It's a pretty place - I pass on my way home from work and had always been intrigued by the constant stream of taxis pulling up and fancy vicuña-coated families smoking outside. For everyday dining it's way out of my budget , but when my mother came to visit we decided to give it a go.
There are several rooms inside, all of which display variations on a kind of renaissance near-royalty theme. Think big, brassy mirror frames, heavy chandeliers, colourful stucco walls and lots of paintings of prim-looking, round-faced ladies. The striped room is the best.
Clientele, as mentioned, is not touristy at all - more middle-aged couples, families and large companies of young, well-off businessmen and their wives. Very 'pijo.' Nonetheless, there are menus available in English and at least some staff who speak it. I did pick up a slightly derogatory vibe, though, although this might just be nervousness at interacting in a language you don't know so well.
There are complementary bite-sized appetizers on the house - ours was a pile of pickled greens (courgette, carrot, mushroom) underneath some tender cubes of beef. Nice, but not mindblowing. After that we shared a bottle of a local wine recommended by our server - again, it was satisfactory, but not much more. With it I had the wild sea bass with almond cream, grilled vegetables and a Malaga wine reduction. The fish was not cooked through, and the 'grilled vegetables' was half a carrot. This illustrates pretty well the whole approach of the restaurant - half a grilled carrot (unpeeled, with green tops) looks very chic, but it doesn't do much for your gastronomic experience. My mother had the monkfish and had to ask the server to bring her some salt for it to taste of anything at all. In better news, we asked for a green salad with our food and was brought an excellent plate of crispy fresh green leaves, sliced apple, sprouts and avocado. In all honesty I can't remember what I had for dessert, but I think that's more due to its guaranteed blandness than any approaching alzheimer.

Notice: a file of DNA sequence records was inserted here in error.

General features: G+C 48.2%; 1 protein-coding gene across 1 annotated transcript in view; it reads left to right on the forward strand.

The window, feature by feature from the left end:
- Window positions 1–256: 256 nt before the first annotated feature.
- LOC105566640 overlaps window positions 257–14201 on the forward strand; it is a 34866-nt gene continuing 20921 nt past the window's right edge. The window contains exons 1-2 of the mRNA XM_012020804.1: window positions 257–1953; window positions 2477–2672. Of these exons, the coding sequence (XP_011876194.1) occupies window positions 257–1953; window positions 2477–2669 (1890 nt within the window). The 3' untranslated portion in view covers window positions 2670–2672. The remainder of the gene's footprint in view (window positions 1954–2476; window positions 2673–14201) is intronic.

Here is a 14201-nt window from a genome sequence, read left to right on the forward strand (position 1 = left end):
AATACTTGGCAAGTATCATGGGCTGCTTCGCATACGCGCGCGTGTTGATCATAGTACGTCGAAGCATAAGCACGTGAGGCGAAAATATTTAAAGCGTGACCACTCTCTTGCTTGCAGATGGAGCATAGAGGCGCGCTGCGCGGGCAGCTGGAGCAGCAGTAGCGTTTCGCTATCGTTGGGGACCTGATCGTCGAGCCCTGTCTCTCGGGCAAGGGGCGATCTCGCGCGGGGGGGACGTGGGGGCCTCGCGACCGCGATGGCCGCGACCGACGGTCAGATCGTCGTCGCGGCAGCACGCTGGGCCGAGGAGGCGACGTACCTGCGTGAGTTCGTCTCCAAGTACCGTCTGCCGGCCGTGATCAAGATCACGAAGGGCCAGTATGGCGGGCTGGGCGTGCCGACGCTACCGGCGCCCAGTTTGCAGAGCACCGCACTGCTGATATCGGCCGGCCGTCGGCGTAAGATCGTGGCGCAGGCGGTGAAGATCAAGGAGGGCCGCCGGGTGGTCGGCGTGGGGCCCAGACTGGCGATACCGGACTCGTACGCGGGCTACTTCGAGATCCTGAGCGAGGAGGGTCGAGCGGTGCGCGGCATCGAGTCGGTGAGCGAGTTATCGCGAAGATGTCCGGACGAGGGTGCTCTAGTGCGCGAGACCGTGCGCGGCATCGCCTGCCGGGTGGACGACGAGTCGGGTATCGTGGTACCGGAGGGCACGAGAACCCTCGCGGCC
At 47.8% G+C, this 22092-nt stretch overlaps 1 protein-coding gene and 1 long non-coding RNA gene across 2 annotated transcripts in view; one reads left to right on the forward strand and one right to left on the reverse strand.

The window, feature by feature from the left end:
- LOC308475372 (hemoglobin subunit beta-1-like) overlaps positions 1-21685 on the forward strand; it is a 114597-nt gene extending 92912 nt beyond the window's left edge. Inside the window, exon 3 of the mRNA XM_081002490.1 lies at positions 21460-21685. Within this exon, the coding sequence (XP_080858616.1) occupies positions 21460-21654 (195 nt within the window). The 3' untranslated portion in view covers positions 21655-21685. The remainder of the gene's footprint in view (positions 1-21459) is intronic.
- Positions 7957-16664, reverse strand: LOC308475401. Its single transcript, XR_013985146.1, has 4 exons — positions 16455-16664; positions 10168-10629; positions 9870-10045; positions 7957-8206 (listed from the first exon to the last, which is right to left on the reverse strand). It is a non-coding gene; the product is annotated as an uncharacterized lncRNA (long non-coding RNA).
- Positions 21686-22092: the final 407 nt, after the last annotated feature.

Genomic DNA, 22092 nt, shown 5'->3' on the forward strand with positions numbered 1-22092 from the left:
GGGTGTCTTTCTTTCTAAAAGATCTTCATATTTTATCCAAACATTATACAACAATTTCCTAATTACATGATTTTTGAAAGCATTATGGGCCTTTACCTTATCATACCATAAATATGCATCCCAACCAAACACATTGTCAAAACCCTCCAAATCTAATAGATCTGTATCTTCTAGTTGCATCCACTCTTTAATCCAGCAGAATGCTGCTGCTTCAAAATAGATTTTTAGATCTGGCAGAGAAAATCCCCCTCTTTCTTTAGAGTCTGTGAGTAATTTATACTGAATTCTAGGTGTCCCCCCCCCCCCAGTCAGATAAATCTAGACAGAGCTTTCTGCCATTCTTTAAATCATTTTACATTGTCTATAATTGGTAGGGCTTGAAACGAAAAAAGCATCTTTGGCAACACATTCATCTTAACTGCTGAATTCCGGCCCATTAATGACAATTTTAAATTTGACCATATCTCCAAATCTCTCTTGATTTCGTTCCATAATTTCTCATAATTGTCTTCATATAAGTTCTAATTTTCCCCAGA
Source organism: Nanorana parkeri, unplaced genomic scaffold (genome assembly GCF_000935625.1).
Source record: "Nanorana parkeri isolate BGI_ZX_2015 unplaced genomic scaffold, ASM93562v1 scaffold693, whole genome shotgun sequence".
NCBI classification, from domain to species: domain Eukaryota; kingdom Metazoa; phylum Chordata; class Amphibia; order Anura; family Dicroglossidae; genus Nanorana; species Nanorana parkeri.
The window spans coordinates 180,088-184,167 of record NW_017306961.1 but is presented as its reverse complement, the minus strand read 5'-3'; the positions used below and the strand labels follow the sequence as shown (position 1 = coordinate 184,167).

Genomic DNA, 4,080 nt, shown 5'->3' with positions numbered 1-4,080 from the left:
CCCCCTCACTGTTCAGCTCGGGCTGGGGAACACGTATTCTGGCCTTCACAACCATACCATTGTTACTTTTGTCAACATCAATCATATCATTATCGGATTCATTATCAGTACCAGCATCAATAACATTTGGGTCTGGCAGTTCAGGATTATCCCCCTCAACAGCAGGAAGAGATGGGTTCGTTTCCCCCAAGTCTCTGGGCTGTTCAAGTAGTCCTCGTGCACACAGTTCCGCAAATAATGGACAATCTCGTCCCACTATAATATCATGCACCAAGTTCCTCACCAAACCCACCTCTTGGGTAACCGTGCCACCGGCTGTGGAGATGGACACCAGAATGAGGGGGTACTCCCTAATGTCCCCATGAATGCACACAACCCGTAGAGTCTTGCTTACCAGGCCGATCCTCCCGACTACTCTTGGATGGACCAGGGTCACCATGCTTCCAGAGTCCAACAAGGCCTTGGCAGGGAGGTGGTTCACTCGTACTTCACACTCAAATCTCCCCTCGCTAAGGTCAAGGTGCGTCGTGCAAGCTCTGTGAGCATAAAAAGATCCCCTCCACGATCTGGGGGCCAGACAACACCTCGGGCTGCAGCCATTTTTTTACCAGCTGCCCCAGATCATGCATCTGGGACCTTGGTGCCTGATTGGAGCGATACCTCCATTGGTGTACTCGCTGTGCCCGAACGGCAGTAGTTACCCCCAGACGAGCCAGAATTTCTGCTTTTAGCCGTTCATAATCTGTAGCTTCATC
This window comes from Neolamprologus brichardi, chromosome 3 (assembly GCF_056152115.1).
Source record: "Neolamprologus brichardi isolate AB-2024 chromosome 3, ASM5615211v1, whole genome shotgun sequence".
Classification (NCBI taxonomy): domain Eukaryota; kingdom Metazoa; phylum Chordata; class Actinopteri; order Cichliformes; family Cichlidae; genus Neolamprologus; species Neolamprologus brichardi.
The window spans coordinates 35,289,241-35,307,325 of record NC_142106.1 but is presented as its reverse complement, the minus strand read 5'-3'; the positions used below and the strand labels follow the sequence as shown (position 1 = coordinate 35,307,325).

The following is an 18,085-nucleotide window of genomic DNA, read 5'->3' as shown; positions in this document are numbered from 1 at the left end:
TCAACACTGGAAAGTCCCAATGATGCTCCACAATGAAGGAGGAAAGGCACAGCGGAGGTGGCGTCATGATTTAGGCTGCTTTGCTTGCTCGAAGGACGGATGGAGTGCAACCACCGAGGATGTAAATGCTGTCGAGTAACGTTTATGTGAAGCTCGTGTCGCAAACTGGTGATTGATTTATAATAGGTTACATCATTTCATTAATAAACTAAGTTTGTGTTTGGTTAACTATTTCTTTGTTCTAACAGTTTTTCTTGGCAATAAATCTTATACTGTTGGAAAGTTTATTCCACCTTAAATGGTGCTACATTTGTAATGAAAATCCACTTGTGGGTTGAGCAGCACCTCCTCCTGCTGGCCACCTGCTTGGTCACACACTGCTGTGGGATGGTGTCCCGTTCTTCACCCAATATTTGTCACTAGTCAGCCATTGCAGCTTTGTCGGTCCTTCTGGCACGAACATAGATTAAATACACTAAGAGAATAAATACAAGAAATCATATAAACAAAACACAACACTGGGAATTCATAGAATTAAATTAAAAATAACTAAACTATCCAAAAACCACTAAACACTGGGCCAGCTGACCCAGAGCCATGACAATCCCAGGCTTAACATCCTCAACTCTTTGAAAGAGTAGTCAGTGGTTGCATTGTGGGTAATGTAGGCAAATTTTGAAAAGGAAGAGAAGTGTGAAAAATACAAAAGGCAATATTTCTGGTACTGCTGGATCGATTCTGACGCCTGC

All in all, it's a restaurant that kicks up far too much of a fuss for its culinary stature. It may seem a mysterious alternative hidden all the way up on Calle Guadalquivir, but your money is way better spent at Eslava two blocks closer to town.
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